Menelaus theorem by way of Reidemeister move 3

(Half of) Menelaus theorem is equivalent with a theorem by Emil Artin, from his excellent book Geometric Algebra, Interscience Publishers (1957), saying that the inverse semigroup generated by dilations (in an affine space) is composed by dilations and translations. More specifically, if \varepsilon, \mu > 0 are such that \varepsilon \mu < 1 then the composition of two dilations, one of coefficient \varepsilon and the other of coefficient \mu, is a dilation of coefficient \varepsilon \mu.

Artin contributed also to braid theory, so it may be a nice idea to give a proof of Artin interpretation of Menelaus theorem by using Reidemeister moves.

This post is related to previous ones, especially these three:

Noncommutative Baker-Campbell-Hausdorff formula

A difference which makes four differences, in two ways

Rigidity of algebraic structure: principle of common cause

which I shall use as references for what a normed group with dilations, conical group and associated decorations of tangle diagrams are.

Let’s start! I use a representation of dilations as decorations of an oriented tangle diagram.

For any \varepsilon > 0, dilations of coefficient \varepsilon and \varepsilon^{-1} provide two operations which give to the space (say X) the structure of an idempotent right quasigroup, which is equivalent to saying that decorations of the tangle diagrams by these rules are stable to the Reidemeister moves of type I and II.

A particular example of a space with dilations is a normed group with dilations, where the dilations are left-invariant.

If the decorations that we make are also stable with respect to the Reidemeister move 3, then it can be proved that definitely the space with dilations which I use has to be a conical group! What is a conical group? It is a non-commutative vector space, in particular it could be a real vector space or the Heisenberg group, or a Carnot group and so on. Read the previous posts about this.

Graphically, the Reidemeister move 3 is this sliding movement:

of CC' under the crossing AA'-BB' (remark also how the decorations of crossings \varepsilon and \mu switch places).
Further on I shall suppose that we use for decorations a conical group, with distance function denoted by d. Think about a real vector space with distance given by an euclidean norm, but don’t forget that in fact we don’t need to be so restrictive.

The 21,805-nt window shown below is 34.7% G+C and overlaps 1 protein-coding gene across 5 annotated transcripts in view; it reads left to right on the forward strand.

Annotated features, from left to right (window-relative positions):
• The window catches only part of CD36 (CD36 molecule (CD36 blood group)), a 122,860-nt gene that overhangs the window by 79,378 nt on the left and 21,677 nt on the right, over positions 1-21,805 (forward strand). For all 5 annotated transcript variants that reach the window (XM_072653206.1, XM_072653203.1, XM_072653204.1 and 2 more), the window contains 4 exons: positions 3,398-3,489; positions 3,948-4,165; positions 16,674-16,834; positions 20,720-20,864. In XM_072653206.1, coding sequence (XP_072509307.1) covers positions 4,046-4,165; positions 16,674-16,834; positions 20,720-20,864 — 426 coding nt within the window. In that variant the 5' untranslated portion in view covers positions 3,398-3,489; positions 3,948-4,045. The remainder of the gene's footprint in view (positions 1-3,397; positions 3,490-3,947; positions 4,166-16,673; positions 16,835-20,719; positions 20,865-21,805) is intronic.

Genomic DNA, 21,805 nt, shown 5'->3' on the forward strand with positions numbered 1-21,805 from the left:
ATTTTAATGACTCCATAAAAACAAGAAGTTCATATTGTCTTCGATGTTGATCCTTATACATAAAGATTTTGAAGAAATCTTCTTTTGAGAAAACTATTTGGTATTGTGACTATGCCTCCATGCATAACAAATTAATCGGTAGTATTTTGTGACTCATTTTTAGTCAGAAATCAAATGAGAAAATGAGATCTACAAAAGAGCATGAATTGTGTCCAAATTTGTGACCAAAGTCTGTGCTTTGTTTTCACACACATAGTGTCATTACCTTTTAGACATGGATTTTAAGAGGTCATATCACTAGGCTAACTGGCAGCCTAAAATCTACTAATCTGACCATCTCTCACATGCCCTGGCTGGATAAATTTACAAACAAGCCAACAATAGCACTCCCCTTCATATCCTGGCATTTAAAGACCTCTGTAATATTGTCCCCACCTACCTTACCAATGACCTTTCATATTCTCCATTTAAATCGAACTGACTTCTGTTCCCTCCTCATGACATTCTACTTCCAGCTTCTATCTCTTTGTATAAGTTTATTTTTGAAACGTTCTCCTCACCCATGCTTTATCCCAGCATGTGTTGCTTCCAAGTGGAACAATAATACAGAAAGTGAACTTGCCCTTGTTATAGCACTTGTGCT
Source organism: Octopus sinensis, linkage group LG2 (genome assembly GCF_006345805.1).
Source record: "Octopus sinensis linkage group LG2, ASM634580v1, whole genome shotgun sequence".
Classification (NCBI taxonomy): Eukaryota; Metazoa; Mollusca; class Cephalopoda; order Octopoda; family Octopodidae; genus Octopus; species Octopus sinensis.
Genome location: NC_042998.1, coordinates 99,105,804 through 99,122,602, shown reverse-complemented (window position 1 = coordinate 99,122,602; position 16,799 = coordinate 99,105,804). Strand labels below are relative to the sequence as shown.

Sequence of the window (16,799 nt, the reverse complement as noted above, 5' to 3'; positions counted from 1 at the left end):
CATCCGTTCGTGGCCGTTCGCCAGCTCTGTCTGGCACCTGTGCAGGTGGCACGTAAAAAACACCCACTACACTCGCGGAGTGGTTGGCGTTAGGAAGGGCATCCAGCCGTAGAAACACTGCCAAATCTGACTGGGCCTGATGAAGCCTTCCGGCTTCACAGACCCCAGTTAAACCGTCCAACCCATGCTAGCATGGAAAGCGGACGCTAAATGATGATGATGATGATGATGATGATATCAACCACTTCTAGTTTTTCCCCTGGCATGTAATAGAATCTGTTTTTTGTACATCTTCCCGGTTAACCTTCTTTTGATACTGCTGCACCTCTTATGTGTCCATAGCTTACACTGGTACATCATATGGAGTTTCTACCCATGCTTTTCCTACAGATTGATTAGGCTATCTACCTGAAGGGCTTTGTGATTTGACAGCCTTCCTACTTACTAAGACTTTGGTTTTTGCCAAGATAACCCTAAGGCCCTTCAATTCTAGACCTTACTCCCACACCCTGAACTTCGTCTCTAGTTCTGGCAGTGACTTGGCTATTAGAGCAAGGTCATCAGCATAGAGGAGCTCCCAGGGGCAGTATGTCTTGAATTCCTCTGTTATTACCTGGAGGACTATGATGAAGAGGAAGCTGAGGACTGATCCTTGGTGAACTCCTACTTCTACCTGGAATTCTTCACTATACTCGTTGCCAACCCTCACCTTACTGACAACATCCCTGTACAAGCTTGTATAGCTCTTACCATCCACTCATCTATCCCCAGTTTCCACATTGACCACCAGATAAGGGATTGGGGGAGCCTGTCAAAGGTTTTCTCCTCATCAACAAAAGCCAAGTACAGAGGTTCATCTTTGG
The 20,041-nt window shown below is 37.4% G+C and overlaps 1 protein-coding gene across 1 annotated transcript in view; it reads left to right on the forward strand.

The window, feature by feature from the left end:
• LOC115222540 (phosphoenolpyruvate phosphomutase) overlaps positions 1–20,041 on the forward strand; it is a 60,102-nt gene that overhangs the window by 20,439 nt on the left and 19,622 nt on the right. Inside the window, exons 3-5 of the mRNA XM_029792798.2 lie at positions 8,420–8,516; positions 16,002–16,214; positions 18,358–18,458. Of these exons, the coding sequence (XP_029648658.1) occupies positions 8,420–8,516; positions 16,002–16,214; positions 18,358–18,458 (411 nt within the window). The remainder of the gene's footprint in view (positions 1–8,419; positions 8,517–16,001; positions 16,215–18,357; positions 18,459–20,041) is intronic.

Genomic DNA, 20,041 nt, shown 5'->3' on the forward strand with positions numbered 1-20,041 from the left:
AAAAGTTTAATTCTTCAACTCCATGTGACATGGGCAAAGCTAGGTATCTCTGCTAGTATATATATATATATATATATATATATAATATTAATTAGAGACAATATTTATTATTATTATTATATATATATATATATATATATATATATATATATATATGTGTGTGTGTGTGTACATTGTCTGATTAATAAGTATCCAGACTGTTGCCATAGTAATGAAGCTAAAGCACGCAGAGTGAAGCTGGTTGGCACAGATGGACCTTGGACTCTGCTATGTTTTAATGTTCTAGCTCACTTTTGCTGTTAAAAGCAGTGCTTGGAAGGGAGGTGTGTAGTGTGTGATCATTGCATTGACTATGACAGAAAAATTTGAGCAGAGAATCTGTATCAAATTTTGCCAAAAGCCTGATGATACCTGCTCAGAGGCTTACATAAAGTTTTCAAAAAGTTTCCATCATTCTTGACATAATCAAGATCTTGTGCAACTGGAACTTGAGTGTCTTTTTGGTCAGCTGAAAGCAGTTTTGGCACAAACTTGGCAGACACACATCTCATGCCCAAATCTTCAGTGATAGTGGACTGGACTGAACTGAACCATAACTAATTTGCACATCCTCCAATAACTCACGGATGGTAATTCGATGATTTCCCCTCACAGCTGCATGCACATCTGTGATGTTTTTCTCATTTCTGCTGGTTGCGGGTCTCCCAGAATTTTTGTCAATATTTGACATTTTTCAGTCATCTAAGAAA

Take now two strings and twist them one around the other, an infinity of times, then pass a third string under the first two, then decorate everything as in the following figure

We can slide twice the red string (the one which is under) by using the Reidemeister move 3. The decorations do not change. If you want to see what is the expression of z' as a function of x,y then we easily write that

z' = \delta^{x}_{\varepsilon} \delta^{y}_{\mu} z = \delta^{x_{1}}_{\varepsilon} \delta^{y_{1}}_{\mu} z

where x_{1}. y_{1} are obtained from x,y according to the rules of decorations.

We may repeat n times the double slide movement and we get that

z' = \delta^{x_{n}}_{\varepsilon} \delta^{y_{n}}_{\mu} z

If we prove that the sequences x_{n}, y_{n} converge both to some point $w$, then by passing to the limit in the previous equality we would get that

z' = \delta^{w}_{\varepsilon} \delta^{w}_{\mu} z = \delta^{w}_{\varepsilon \mu} z

which is the conclusion of Artin’s result! Otherwise said, if we slide the red string under all the twisted pair of strings, then the outcome is the same as passing under only one string, decorated with $w$, with the crossing decorated with \varepsilon \mu.

The only thing left is to prove that indeed the sequences converge. But this is easy: we prove that the recurrence relation between x_{n+1}, y_{n+1} and x_{n},y_{n} is a contraction. See the figure:

Well, that is all.

UPDATE: I was in fact motivated to draw the figures and explain all this after seeing this very nice post of Tao, where an elementary proof of a famous result is given, by using “elementary” graphical means.